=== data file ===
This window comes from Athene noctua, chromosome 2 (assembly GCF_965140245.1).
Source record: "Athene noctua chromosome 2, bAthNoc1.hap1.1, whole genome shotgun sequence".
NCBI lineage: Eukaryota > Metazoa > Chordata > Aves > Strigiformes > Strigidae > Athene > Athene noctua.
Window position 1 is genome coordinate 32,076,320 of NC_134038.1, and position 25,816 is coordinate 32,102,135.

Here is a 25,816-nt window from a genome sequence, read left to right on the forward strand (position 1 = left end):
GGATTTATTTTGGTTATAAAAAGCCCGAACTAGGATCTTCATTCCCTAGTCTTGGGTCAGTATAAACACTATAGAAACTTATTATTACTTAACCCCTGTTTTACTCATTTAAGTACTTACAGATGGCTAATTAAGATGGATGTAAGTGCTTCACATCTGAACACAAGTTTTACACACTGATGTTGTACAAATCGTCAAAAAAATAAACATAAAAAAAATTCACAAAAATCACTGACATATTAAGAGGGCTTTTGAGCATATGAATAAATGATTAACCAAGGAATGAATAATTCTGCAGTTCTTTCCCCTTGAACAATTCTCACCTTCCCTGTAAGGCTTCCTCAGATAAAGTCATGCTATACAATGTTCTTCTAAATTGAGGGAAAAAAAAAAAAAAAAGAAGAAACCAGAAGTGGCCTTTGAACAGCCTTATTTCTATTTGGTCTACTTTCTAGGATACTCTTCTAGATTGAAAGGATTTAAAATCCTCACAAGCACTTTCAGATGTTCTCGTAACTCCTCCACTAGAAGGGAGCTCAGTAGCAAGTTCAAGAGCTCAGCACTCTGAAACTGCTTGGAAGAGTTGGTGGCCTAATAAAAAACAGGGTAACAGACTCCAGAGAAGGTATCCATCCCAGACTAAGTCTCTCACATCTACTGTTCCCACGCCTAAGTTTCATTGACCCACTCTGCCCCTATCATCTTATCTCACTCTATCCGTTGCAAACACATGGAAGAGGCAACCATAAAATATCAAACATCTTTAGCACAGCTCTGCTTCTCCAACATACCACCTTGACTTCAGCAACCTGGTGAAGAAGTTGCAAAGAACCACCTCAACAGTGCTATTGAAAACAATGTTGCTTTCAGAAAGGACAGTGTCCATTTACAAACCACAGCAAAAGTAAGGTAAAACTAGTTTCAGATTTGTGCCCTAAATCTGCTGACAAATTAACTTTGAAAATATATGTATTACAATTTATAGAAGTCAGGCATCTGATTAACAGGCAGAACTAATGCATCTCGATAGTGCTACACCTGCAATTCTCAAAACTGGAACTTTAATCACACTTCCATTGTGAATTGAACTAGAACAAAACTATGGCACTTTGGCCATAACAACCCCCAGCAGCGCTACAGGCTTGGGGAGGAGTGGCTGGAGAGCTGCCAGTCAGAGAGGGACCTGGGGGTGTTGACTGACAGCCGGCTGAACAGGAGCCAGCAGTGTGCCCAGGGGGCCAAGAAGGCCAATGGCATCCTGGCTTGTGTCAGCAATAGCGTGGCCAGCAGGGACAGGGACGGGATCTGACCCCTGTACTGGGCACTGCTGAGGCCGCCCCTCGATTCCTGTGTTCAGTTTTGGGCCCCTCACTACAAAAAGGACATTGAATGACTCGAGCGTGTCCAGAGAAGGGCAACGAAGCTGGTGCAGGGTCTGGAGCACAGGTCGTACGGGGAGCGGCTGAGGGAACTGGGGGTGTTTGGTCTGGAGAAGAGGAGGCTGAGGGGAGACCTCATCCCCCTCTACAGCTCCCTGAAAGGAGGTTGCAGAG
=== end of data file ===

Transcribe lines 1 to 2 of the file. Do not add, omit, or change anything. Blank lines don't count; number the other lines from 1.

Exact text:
This window comes from Athene noctua, chromosome 2 (assembly GCF_965140245.1).
Source record: "Athene noctua chromosome 2, bAthNoc1.hap1.1, whole genome shotgun sequence".